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Slow Start to Antelope Season in Montana

October 16, 2009.

For the second year in a row, wintry weather hindered Montana hunters on the opening day of general antelope season. Though Sunday’s weather was not as severe as last year’s – when deep snow clogged roads and kept hunters home – opening-day turnout still was considered comparatively light.

Southeast

According to Erin O’Connor, FWP check station attendant for the Hysham check station (operated at the I-94 rest area just west of the town of Hysham), “Sunday’s opening day for antelope was very cold. Highs were only in the 20’s at Hysham and it was trying to snow off and on. Monday was better--we had a little bit of sun and more business."

"Antelope hunters seemed to either do real well or had no luck at all. We did see two 15 1/2 inch antelope.   Also had a very nice and heavy-antlered whitetail buck harvested by an 18-year old who’d been hunting with his bow for 6 yrs. and never taken a deer."

South-Central

“Weather conditions were not as nasty as last year, but were still bad enough to keep some hunters from venturing out into the field,” according to Jay Watson, Montana Fish, Wildlife and Parks’ wildlife research specialist in Billings. “Most hunters saw antelope while hunting, but many commented on the low numbers and not being able to find them where they have in the past.”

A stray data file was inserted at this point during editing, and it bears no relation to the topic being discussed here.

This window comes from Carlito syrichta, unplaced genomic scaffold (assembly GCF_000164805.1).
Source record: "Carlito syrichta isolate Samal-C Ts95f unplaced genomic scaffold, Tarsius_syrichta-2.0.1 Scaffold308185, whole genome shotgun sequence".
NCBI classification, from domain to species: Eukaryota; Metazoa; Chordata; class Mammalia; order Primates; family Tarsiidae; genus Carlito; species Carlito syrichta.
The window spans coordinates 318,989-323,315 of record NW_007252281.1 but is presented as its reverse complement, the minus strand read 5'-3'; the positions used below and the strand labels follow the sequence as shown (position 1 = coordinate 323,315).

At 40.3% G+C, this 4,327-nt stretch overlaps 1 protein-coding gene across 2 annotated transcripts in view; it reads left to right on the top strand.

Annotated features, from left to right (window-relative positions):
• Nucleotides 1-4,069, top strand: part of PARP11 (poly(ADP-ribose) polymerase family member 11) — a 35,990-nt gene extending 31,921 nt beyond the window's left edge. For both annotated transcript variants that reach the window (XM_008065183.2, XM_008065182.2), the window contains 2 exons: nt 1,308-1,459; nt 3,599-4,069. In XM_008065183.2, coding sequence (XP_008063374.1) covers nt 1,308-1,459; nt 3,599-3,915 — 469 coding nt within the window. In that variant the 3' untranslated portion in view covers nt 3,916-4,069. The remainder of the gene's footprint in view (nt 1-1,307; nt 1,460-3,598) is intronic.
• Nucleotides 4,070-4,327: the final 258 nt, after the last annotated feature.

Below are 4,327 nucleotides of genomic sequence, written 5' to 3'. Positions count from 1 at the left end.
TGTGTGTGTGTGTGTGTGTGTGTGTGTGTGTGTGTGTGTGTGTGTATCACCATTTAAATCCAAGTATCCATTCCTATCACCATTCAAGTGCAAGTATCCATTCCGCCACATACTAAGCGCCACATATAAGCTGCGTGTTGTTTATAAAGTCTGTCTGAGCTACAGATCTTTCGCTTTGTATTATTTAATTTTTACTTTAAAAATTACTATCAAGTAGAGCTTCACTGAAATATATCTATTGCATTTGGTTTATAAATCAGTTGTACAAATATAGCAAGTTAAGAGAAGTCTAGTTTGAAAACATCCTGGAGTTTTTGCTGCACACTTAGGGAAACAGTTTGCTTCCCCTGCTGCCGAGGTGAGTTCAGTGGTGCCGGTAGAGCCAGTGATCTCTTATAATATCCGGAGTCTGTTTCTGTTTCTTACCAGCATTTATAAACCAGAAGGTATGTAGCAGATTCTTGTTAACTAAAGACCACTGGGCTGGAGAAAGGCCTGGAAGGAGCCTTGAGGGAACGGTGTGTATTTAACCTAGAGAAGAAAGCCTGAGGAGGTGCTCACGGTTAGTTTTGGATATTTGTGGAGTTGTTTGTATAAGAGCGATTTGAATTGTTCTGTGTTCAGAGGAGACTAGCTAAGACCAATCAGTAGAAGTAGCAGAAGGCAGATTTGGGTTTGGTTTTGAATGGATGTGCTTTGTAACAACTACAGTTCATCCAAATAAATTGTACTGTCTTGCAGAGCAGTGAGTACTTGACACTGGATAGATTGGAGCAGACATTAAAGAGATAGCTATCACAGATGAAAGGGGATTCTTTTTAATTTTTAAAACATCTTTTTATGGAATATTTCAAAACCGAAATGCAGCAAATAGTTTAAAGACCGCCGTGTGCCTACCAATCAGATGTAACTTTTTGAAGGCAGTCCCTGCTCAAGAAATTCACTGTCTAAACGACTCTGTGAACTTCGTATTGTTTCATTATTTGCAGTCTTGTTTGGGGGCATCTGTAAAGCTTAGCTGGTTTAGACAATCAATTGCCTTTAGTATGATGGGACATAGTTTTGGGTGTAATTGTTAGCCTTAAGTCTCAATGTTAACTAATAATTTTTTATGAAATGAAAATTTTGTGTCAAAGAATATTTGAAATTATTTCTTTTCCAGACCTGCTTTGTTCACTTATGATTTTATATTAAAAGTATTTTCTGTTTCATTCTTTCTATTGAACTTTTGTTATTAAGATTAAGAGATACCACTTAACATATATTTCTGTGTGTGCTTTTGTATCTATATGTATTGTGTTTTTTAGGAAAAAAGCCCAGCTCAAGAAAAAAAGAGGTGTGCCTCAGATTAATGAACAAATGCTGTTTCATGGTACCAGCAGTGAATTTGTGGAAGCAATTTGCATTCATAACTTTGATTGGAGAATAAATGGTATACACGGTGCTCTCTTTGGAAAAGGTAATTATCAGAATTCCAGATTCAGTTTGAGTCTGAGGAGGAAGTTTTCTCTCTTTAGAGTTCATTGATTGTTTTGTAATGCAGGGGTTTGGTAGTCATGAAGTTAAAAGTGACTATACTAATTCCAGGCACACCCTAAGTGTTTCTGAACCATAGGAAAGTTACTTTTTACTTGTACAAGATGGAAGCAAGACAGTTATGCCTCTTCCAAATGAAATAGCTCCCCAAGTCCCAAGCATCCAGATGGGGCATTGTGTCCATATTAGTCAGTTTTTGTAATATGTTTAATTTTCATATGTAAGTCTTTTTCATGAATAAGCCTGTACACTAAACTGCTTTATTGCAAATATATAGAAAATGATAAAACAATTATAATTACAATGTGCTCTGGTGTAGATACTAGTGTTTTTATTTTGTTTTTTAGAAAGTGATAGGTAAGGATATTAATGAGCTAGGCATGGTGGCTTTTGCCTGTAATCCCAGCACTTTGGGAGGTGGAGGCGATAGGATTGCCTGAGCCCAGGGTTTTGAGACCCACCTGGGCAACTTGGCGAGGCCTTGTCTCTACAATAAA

Jay Newell, the FWP wildlife biologist in Roundup, said many hunters reported that they stayed close to their vehicles because of the uncomfortable weather. Antelope, for the most part, were bedded down against the wind and cold.

Low numbers of antelope and fewer permits than in past years in hunting districts north of Billings also were responsible for the slower-than-usual opening day at the Broadview check station, Newell said. “It was apparent that the die-off associated with the bluetongue outbreak of 2007 will affect antelope harvest numbers for several years to come.”

Bluetongue is a viral disease spread by biting gnats among ruminants, including antelope and deer. It does not spread to humans. The disease was documented in antelope in hunting districts north of Billings. In addition to killing some adult antelope, bluetongue can affect reproduction, resulting in low fawn production.

As a result of the outbreak and its affect on antelope numbers, FWP reduced the number of either-sex antelope tags and eliminated extra doe/fawn tags last year in areas affected by bluetongue.

Of the antelope that came through the Billings check station, Watson said, 56 percent were four years old or older. Only one fawn and seven yearlings were checked, reflecting the low number of young animals in the field. Bucks made up 79 percent of the antelope counted at Billings.

At Broadview, the total number of animals checked was 65.5 percent below the long-term average (1991 – 2008), Newell said. Of the successful hunters, 75 percent harvested adult bucks, compared to a long-term average of 59.2 percent.


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